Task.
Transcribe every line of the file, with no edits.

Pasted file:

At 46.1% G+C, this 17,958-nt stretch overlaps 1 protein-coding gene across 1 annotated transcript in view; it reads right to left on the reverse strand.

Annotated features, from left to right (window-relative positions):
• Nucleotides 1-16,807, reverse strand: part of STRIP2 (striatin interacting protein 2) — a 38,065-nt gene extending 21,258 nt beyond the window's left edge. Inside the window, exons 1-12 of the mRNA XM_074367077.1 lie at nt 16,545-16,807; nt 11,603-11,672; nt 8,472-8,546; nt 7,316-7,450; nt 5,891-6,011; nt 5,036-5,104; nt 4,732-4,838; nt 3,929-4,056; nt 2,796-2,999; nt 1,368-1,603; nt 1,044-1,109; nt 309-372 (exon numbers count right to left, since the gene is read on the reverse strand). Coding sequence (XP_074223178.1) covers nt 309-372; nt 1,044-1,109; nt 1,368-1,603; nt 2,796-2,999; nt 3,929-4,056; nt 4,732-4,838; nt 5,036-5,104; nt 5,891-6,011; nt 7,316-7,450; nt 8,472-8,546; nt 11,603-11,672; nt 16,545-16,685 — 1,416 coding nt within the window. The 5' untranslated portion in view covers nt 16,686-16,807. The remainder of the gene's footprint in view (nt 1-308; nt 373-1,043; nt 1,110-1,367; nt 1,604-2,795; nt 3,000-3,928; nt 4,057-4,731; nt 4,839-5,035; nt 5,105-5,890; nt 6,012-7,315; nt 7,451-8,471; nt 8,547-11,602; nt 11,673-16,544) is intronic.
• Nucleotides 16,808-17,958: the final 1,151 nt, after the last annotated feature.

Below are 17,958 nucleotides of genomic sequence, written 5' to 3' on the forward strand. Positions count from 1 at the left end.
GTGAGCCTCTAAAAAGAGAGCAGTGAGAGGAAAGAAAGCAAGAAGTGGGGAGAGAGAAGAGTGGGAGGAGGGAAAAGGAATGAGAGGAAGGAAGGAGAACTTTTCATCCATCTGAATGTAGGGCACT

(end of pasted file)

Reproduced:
At 46.1% G+C, this 17,958-nt stretch overlaps 1 protein-coding gene across 1 annotated transcript in view; it reads right to left on the reverse strand.

Annotated features, from left to right (window-relative positions):
• Nucleotides 1-16,807, reverse strand: part of STRIP2 (striatin interacting protein 2) — a 38,065-nt gene extending 21,258 nt beyond the window's left edge. Inside the window, exons 1-12 of the mRNA XM_074367077.1 lie at nt 16,545-16,807; nt 11,603-11,672; nt 8,472-8,546; nt 7,316-7,450; nt 5,891-6,011; nt 5,036-5,104; nt 4,732-4,838; nt 3,929-4,056; nt 2,796-2,999; nt 1,368-1,603; nt 1,044-1,109; nt 309-372 (exon numbers count right to left, since the gene is read on the reverse strand). Coding sequence (XP_074223178.1) covers nt 309-372; nt 1,044-1,109; nt 1,368-1,603; nt 2,796-2,999; nt 3,929-4,056; nt 4,732-4,838; nt 5,036-5,104; nt 5,891-6,011; nt 7,316-7,450; nt 8,472-8,546; nt 11,603-11,672; nt 16,545-16,685 — 1,416 coding nt within the window. The 5' untranslated portion in view covers nt 16,686-16,807. The remainder of the gene's footprint in view (nt 1-308; nt 373-1,043; nt 1,110-1,367; nt 1,604-2,795; nt 3,000-3,928; nt 4,057-4,731; nt 4,839-5,035; nt 5,105-5,890; nt 6,012-7,315; nt 7,451-8,471; nt 8,547-11,602; nt 11,673-16,544) is intronic.
• Nucleotides 16,808-17,958: the final 1,151 nt, after the last annotated feature.

Below are 17,958 nucleotides of genomic sequence, written 5' to 3' on the forward strand. Positions count from 1 at the left end.
GTGAGCCTCTAAAAAGAGAGCAGTGAGAGGAAAGAAAGCAAGAAGTGGGGAGAGAGAAGAGTGGGAGGAGGGAAAAGGAATGAGAGGAAGGAAGGAGAACTTTTCATCCATCTGAATGTAGGGCACT